John Peter DiIulio, Completely Free: The Moral and Political Vision of John Stuart Mill

Originally published in Utilitas

John Peter DiIulio's Completely Free impressively reconstructs John Stuart Mill's moral philosophy as a systematic whole spanning a theory of fundamental value through a theory of morality into a theory of politics. Some interpret Mill's works as fundamentally inconsistent, but DiIulio contends that they present coherent and mutually supporting accounts of happiness, morality, liberty, and freedom. The engaging arguments throughout Completely Free do much to support that contention.

The clarity of DiIulio's writing makes following the book's arguments remarkably easy. However, the book is information-dense, draws together parts from Mill's works on distinct philosophic areas, and relates Mill's view to several philosophic debates spanning centuries. Consequently, the book is considerably more accessible to readers with significant background knowledge. Completely Free is not an introductory text but is instead primarily intended for scholars of the history of moral philosophy or readers with significant familiarity with Mill's works and the broader debates in moral and political philosophy.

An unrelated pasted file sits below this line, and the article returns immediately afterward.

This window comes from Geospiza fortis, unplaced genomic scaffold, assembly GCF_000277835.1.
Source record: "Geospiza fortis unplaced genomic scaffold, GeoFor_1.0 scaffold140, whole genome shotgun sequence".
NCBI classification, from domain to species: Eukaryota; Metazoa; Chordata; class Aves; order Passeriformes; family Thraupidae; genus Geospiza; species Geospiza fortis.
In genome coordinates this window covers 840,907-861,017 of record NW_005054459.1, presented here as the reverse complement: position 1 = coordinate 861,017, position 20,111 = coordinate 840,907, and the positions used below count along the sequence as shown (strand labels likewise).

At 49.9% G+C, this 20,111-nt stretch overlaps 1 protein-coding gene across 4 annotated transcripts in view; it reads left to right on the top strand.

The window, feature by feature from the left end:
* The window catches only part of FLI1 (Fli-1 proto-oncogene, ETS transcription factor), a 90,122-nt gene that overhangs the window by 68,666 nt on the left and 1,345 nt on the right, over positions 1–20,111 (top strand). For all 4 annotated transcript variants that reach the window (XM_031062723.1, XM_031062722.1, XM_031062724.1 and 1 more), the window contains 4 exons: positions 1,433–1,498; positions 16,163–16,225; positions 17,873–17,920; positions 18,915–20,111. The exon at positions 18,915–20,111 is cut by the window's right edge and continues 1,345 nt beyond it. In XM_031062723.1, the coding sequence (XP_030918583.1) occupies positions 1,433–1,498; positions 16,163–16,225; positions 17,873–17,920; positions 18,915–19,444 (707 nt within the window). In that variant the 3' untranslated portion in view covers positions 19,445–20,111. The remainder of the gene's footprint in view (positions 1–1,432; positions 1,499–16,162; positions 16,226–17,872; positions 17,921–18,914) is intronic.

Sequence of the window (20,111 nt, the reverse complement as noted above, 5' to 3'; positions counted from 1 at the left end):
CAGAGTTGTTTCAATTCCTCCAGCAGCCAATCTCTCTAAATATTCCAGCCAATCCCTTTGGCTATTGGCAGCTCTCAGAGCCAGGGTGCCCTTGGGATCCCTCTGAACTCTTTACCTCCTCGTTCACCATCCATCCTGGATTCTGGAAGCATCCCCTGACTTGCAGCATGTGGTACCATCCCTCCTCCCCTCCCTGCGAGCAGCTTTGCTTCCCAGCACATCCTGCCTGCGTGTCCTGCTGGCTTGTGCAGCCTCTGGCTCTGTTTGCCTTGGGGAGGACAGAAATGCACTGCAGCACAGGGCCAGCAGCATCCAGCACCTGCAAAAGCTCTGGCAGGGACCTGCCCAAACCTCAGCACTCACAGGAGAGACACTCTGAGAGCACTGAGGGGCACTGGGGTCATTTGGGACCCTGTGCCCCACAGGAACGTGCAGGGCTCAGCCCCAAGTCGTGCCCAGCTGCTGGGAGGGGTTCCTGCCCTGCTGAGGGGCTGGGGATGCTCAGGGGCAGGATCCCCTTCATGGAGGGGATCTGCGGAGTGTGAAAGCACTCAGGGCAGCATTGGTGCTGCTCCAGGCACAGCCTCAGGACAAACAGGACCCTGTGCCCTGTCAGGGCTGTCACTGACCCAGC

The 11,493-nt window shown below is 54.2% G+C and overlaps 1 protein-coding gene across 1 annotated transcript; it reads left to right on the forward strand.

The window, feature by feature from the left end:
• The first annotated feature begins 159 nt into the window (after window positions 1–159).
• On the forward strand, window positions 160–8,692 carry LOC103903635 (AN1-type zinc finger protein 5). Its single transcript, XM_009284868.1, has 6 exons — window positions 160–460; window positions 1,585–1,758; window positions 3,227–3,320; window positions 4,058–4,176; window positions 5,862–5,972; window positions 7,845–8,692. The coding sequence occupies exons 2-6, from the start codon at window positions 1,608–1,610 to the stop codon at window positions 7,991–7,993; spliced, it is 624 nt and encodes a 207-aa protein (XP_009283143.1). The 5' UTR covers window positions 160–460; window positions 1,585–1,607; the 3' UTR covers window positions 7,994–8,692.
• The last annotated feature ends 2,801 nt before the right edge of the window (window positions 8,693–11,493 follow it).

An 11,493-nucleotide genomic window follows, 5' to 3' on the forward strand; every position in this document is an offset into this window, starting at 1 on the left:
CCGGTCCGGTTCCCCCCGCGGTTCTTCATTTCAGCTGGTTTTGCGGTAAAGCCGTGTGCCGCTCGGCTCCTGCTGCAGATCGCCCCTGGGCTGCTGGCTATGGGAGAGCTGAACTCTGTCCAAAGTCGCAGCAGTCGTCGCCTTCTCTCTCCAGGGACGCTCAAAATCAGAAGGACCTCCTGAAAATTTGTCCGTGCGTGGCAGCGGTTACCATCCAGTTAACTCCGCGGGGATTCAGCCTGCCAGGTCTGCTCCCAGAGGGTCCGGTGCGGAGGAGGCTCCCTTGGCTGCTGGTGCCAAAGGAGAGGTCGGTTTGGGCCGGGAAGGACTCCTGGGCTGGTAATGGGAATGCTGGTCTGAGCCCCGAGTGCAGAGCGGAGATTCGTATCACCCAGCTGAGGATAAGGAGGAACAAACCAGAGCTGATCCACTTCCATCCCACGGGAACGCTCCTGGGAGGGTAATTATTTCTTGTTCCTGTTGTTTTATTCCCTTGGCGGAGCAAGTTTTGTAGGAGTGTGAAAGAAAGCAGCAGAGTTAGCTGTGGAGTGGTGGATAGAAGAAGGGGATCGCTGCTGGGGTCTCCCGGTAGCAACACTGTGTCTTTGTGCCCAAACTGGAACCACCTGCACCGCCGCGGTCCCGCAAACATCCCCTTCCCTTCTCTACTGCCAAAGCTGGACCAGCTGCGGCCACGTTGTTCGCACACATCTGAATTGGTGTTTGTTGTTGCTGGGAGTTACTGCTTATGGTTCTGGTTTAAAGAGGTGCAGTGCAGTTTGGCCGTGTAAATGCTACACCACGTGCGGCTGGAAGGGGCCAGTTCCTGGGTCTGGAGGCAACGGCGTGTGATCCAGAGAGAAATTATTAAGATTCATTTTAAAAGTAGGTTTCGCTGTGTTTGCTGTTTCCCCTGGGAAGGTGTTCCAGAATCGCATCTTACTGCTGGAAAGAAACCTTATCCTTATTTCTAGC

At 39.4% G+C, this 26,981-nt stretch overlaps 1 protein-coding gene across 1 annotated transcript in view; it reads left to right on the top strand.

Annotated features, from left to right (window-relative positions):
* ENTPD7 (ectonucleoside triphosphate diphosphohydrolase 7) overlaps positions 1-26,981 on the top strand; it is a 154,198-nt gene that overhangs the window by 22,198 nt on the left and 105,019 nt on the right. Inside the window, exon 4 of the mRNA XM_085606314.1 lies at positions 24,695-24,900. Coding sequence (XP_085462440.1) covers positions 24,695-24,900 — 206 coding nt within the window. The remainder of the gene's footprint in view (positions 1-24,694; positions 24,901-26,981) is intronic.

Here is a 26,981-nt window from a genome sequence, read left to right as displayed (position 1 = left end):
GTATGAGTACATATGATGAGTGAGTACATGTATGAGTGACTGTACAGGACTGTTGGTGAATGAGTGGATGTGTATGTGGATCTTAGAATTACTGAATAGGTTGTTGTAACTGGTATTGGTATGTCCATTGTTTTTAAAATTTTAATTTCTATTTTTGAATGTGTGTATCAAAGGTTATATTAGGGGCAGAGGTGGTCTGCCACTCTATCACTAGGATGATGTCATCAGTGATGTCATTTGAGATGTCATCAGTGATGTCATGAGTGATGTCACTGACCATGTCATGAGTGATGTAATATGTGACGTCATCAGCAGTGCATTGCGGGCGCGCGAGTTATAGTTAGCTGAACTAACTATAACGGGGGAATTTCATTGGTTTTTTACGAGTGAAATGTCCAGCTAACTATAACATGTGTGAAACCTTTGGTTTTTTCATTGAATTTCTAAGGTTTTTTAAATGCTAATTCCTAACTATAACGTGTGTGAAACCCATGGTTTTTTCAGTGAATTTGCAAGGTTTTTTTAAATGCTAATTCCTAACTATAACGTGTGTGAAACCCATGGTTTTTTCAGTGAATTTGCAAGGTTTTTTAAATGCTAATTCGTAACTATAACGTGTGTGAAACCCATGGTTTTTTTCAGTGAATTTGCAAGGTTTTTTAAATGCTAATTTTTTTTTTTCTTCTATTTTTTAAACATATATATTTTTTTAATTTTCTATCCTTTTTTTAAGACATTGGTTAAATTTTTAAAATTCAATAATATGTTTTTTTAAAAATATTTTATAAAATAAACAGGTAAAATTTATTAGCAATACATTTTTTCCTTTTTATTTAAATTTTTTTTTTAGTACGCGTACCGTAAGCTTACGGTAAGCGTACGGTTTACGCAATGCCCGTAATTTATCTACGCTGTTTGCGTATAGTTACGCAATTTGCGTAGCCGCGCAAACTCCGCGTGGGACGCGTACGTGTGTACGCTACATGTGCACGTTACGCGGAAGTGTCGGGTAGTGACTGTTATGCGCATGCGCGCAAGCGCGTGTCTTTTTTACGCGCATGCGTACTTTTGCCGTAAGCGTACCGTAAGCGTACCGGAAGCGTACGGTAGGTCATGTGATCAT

Though the book is geared to specialists, its clear structure and presentation make it generally accessible to non-specialist scholars and advanced students seeking to better understand Mill's philosophy. Thus, the book will interest wide-ranging philosophers, including those interested in liberalism's philosophic foundations and contemporary issues in moral and political philosophy.

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